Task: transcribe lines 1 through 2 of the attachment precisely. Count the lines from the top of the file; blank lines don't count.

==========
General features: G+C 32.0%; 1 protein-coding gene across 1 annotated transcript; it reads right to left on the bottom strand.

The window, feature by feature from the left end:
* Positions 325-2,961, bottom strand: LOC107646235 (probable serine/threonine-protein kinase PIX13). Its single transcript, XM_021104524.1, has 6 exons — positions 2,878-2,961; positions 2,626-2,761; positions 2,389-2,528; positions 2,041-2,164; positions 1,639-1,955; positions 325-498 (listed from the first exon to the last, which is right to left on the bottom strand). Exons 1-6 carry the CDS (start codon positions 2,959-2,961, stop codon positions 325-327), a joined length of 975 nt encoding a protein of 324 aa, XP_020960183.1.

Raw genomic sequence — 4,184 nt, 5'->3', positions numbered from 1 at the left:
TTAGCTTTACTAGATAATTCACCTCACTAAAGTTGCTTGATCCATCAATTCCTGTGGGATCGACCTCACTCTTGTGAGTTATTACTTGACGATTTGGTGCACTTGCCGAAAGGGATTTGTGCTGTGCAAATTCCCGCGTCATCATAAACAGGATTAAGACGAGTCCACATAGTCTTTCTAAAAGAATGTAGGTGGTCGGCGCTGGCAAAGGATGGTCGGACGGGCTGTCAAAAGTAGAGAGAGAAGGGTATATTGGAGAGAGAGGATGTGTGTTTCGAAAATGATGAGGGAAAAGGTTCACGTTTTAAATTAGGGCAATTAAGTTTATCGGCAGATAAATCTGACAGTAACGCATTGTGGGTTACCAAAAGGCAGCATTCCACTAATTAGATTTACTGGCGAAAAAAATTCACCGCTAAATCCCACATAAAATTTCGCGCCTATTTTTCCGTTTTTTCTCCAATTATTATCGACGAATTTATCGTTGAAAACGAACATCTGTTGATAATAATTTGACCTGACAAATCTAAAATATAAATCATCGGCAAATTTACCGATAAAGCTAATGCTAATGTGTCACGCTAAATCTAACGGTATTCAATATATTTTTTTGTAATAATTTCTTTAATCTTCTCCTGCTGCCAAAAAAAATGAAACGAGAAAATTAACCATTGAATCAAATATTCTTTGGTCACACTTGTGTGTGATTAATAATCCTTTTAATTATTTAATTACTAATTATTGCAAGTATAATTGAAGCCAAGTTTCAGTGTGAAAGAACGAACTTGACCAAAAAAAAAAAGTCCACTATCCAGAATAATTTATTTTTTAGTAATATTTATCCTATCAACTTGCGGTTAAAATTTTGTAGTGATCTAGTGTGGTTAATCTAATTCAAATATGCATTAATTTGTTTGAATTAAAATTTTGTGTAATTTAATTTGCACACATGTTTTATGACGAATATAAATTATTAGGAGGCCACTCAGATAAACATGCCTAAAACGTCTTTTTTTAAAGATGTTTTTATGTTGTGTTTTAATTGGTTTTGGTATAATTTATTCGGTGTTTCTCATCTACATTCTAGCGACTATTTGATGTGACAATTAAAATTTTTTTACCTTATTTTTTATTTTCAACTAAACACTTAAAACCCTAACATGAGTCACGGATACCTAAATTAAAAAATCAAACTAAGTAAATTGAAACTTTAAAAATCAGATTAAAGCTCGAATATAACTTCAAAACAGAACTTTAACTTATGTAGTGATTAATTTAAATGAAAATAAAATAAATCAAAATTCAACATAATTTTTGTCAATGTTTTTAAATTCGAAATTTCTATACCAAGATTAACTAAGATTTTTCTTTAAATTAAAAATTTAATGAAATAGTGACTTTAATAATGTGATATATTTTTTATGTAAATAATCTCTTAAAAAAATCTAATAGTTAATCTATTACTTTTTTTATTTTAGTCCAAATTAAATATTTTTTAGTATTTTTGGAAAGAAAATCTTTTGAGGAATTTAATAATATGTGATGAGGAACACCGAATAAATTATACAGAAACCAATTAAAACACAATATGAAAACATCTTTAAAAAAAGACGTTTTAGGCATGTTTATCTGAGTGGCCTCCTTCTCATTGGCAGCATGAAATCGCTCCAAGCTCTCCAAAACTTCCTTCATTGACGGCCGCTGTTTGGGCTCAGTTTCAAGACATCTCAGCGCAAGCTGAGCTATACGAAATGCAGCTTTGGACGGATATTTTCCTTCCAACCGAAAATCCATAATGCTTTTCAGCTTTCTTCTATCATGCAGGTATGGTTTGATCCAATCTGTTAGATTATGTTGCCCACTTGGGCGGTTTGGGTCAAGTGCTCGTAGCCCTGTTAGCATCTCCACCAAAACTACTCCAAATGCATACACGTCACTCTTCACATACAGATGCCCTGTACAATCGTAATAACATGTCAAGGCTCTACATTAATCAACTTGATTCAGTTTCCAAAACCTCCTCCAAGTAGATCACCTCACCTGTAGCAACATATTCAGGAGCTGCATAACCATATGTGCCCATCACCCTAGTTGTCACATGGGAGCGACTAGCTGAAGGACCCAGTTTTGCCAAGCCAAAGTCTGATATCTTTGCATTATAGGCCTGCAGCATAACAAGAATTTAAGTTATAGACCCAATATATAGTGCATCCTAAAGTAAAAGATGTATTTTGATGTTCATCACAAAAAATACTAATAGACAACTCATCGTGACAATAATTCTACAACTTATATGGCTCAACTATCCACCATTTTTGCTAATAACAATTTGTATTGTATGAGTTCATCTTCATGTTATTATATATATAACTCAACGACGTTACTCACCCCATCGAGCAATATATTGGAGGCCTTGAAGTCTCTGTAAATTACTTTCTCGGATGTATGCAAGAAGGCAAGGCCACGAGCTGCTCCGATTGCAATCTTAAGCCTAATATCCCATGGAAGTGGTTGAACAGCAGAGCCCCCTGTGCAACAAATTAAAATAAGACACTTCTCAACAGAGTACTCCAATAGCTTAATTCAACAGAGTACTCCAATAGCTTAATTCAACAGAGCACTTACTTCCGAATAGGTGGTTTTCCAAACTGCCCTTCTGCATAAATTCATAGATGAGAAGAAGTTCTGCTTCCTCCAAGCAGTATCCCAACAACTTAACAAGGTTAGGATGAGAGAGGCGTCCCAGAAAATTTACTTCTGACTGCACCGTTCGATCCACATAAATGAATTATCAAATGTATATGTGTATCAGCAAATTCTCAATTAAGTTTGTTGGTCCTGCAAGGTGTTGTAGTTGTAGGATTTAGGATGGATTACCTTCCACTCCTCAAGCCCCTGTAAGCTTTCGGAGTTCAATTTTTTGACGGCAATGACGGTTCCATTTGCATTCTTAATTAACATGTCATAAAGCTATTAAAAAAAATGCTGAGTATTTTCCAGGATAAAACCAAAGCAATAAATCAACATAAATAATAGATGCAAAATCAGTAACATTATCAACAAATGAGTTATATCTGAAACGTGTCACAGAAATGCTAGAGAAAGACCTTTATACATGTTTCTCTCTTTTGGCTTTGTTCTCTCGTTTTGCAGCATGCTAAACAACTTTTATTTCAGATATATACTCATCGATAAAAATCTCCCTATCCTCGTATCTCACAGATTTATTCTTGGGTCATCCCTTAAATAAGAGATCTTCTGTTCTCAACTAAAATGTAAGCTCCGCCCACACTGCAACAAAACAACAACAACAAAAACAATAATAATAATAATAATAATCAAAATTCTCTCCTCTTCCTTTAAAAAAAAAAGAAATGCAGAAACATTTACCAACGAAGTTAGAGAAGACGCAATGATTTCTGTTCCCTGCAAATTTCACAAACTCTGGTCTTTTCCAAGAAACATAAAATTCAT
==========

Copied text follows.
General features: G+C 32.0%; 1 protein-coding gene across 1 annotated transcript; it reads right to left on the bottom strand.

The window, feature by feature from the left end: